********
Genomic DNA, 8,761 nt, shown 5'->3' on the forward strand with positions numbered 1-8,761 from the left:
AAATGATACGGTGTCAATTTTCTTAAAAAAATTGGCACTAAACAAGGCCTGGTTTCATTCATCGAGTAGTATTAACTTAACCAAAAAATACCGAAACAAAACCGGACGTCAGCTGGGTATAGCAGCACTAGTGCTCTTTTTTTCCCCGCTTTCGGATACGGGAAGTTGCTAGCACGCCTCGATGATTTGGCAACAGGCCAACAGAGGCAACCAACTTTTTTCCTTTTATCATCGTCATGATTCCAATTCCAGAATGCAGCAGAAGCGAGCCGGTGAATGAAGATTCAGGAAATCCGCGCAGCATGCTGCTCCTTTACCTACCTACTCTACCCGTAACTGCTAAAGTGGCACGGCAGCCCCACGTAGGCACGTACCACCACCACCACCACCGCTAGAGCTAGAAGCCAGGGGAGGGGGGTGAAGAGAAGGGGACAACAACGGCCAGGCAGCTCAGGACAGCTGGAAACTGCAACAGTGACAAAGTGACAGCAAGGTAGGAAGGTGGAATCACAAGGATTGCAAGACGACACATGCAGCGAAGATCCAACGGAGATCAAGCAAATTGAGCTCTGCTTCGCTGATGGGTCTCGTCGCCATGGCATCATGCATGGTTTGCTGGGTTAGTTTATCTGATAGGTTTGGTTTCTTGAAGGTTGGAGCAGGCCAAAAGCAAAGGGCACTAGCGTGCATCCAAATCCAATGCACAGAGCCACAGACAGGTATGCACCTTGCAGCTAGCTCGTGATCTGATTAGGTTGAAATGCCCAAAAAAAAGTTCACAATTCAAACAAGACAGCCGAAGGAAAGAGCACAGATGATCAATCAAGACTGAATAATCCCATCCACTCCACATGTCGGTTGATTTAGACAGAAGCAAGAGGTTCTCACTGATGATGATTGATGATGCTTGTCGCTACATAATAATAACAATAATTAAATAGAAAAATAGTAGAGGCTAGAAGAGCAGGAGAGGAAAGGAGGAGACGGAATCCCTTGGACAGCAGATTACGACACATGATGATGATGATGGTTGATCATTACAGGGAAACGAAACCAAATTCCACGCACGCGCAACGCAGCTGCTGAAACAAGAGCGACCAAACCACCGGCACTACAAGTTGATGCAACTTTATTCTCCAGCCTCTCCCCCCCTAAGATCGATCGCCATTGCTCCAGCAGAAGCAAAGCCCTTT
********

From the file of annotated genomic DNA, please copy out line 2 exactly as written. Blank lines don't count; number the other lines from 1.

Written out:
AAATGATACGGTGTCAATTTTCTTAAAAAAATTGGCACTAAACAAGGCCTGGTTTCATTCATCGAGTAGTATTAACTTAACCAAAAAATACCGAAACAAAACCGGACGTCAGCTGGGTATAGCAGCACTAGTGCTCTTTTTTTCCCCGCTTTCGGATACGGGAAGTTGCTAGCACGCCTCGATGATTTGGCAACAGGCCAACAGAGGCAACCAACTTTTTTCCTTTTATCATCGTCATGATTCCAATTCCAGAATGCAGCAGAAGCGAGCCGGTGAATGAAGATTCAGGAAATCCGCGCAGCATGCTGCTCCTTTACCTACCTACTCTACCCGTAACTGCTAAAGTGGCACGGCAGCCCCACGTAGGCACGTACCACCACCACCACCACCGCTAGAGCTAGAAGCCAGGGGAGGGGGGTGAAGAGAAGGGGACAACAACGGCCAGGCAGCTCAGGACAGCTGGAAACTGCAACAGTGACAAAGTGACAGCAAGGTAGGAAGGTGGAATCACAAGGATTGCAAGACGACACATGCAGCGAAGATCCAACGGAGATCAAGCAAATTGAGCTCTGCTTCGCTGATGGGTCTCGTCGCCATGGCATCATGCATGGTTTGCTGGGTTAGTTTATCTGATAGGTTTGGTTTCTTGAAGGTTGGAGCAGGCCAAAAGCAAAGGGCACTAGCGTGCATCCAAATCCAATGCACAGAGCCACAGACAGGTATGCACCTTGCAGCTAGCTCGTGATCTGATTAGGTTGAAATGCCCAAAAAAAAGTTCACAATTCAAACAAGACAGCCGAAGGAAAGAGCACAGATGATCAATCAAGACTGAATAATCCCATCCACTCCACATGTCGGTTGATTTAGACAGAAGCAAGAGGTTCTCACTGATGATGATTGATGATGCTTGTCGCTACATAATAATAACAATAATTAAATAGAAAAATAGTAGAGGCTAGAAGAGCAGGAGAGGAAAGGAGGAGACGGAATCCCTTGGACAGCAGATTACGACACATGATGATGATGATGGTTGATCATTACAGGGAAACGAAACCAAATTCCACGCACGCGCAACGCAGCTGCTGAAACAAGAGCGACCAAACCACCGGCACTACAAGTTGATGCAACTTTATTCTCCAGCCTCTCCCCCCCTAAGATCGATCGCCATTGCTCCAGCAGAAGCAAAGCCCTTT